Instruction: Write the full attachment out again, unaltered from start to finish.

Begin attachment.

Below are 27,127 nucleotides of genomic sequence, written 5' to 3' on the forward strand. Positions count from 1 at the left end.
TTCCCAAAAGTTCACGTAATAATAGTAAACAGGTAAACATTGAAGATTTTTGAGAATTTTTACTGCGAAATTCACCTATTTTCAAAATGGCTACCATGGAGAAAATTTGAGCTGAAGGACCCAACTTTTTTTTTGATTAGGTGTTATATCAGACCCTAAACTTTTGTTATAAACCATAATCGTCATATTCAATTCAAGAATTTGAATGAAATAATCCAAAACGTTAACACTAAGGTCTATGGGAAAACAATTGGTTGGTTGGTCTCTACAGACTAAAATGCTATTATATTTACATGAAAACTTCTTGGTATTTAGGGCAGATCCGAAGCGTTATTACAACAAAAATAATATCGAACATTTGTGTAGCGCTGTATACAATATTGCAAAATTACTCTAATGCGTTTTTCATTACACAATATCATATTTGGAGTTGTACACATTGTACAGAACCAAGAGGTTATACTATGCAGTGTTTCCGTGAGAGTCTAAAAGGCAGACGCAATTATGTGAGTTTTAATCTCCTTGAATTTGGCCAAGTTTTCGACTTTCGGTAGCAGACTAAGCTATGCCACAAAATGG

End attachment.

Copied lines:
Below are 27,127 nucleotides of genomic sequence, written 5' to 3' on the forward strand. Positions count from 1 at the left end.
TTCCCAAAAGTTCACGTAATAATAGTAAACAGGTAAACATTGAAGATTTTTGAGAATTTTTACTGCGAAATTCACCTATTTTCAAAATGGCTACCATGGAGAAAATTTGAGCTGAAGGACCCAACTTTTTTTTTGATTAGGTGTTATATCAGACCCTAAACTTTTGTTATAAACCATAATCGTCATATTCAATTCAAGAATTTGAATGAAATAATCCAAAACGTTAACACTAAGGTCTATGGGAAAACAATTGGTTGGTTGGTCTCTACAGACTAAAATGCTATTATATTTACATGAAAACTTCTTGGTATTTAGGGCAGATCCGAAGCGTTATTACAACAAAAATAATATCGAACATTTGTGTAGCGCTGTATACAATATTGCAAAATTACTCTAATGCGTTTTTCATTACACAATATCATATTTGGAGTTGTACACATTGTACAGAACCAAGAGGTTATACTATGCAGTGTTTCCGTGAGAGTCTAAAAGGCAGACGCAATTATGTGAGTTTTAATCTCCTTGAATTTGGCCAAGTTTTCGACTTTCGGTAGCAGACTAAGCTATGCCACAAAATGG